When you sit down to the table, you'll "buy-in" for whatever amount of chips you want to start with. Most tables have a maximum and minimum you have to stay within, but make sure you have enough to be able to bet big if you get a big hand—usually at least 100 times the "big blind."

A blind is money put into the pot by two players prior to each hand, and each player takes turns as the blinds rotate around the table. The "big blind" pays the minimum bet size for the table, and the "small blind" pays half that. However, once play begins for the hand, for the small blind to continue, he or she will have to bet at least enough to bring their total money invested to the amount of the big blind. If they fold, they lose what's in the pot. Those playing the blinds in a hand get to act last on the first round of betting, but the big blind will start the betting for each round the rest of the hand, with the small blind second to bet, or second "to act" as we say in the game.

So, big blinds and small blinds are what determine the type of stakes at a particular table, and you will hear people referring to different tables as 2/4, 5/10, 50/100, etc. The first number is the small blind, the second, the big blind. So if you are buying into a 2/4 table (which is about the lowest stakes you will find live) a recommended buy-in is $400.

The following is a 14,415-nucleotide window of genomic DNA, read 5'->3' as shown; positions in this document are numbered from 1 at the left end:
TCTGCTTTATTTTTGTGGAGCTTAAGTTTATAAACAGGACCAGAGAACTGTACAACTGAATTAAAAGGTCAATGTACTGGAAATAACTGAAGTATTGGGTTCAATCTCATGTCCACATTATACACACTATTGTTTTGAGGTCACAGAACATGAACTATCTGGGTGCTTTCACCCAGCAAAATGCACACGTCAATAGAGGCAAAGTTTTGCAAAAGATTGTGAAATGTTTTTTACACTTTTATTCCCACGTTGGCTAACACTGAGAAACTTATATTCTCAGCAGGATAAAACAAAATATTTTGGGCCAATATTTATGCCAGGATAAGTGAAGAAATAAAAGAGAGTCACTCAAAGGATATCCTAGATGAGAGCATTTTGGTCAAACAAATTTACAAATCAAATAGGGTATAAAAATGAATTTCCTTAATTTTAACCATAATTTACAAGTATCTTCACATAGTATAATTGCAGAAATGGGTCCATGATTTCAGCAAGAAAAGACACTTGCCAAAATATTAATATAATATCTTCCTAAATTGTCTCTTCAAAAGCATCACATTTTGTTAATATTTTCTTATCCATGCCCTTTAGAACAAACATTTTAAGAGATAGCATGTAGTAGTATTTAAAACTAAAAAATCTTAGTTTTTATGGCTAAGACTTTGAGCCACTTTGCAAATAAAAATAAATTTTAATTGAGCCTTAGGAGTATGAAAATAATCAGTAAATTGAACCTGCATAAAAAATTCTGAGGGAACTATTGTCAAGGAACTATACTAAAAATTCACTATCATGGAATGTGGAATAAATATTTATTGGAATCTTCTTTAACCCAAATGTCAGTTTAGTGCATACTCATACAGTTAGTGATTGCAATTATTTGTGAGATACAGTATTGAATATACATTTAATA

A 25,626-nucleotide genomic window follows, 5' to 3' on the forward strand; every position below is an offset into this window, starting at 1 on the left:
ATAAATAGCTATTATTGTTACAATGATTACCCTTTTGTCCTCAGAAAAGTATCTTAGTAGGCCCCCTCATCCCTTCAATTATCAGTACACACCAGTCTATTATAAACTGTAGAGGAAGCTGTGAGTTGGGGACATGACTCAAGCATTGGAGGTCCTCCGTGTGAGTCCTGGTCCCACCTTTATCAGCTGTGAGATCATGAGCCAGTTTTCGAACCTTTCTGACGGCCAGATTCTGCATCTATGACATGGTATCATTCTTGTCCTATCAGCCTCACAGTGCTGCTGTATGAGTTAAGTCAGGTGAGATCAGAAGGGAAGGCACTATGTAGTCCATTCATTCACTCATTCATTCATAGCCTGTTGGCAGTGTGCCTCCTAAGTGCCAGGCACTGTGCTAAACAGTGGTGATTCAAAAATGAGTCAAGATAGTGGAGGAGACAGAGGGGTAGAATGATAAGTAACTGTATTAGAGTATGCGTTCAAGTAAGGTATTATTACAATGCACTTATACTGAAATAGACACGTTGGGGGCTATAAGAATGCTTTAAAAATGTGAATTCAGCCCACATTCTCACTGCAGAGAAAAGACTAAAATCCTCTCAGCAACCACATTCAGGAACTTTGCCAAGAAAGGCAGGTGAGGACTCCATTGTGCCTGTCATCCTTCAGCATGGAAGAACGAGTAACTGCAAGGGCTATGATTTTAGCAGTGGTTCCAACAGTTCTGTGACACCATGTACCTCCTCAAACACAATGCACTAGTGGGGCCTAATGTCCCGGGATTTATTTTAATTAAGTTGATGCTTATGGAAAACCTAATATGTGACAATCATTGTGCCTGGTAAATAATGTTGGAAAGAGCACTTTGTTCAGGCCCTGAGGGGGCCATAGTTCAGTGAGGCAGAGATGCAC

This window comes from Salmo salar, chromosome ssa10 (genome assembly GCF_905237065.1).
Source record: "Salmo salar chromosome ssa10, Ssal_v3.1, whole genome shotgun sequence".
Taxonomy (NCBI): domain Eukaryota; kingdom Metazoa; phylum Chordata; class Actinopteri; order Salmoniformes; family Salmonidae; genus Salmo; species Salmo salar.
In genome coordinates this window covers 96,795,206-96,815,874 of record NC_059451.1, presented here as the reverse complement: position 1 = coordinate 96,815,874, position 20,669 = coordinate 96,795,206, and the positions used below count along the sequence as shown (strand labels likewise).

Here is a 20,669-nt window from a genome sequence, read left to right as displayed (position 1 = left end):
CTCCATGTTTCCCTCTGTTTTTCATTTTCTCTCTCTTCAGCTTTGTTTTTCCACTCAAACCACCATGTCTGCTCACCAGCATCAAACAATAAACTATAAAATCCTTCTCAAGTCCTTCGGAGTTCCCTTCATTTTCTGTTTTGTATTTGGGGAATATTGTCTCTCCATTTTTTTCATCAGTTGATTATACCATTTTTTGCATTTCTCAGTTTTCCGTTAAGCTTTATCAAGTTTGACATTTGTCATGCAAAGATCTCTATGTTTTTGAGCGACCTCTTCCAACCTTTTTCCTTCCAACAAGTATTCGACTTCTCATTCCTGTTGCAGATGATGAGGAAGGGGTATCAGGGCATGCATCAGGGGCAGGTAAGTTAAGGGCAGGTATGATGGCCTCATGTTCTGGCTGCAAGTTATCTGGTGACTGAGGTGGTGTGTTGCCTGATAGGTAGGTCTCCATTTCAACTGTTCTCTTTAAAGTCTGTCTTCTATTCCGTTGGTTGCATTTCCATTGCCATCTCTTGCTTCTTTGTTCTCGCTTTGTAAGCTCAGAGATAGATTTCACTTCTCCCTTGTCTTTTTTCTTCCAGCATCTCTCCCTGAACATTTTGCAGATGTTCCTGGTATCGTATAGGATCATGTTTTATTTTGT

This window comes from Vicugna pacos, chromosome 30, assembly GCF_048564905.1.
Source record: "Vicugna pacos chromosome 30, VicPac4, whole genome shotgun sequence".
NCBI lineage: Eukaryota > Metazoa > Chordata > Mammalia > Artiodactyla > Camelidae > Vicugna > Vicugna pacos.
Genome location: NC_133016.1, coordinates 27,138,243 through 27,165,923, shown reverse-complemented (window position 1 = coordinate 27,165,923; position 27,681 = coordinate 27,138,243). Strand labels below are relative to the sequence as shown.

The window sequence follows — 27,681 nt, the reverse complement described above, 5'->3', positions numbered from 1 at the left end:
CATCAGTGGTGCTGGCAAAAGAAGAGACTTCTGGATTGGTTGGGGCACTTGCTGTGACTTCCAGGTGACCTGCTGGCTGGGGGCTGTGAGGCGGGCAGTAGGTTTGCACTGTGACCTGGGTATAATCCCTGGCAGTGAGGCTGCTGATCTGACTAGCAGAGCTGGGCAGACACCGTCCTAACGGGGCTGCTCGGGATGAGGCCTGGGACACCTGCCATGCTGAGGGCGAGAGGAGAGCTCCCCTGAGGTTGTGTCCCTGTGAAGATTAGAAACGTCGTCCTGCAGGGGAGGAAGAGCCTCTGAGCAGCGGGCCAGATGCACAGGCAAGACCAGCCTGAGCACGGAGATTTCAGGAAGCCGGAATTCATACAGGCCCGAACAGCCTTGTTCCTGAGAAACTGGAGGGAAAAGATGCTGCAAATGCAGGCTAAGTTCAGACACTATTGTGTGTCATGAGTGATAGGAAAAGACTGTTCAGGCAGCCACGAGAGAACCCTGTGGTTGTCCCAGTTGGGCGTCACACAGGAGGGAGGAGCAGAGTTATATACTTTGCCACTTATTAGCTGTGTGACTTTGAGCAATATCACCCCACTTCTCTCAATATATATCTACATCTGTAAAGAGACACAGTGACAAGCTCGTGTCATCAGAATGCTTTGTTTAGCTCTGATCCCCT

Individual bets can be limit, pot-limit and no limit. The last one being the most common, as in "No Limit" Texas Hold'em. Limit means you can only bet whatever the fixed amount is each betting round, while pot limit means you can only bet up to whatever total is in the pot on your turn. No limit means, well, no limit. It can mean losing all your money in one hand if you decide to try to play like the big boys and make an "all-in" move like you saw on TV.

You should also probably know your hand rankings—this may seem obvious, but I kept getting mixed up for a while on which was better, a flush or a straight. They are listed lowest to highest.

* High card when no pair present (ace is highest card possible)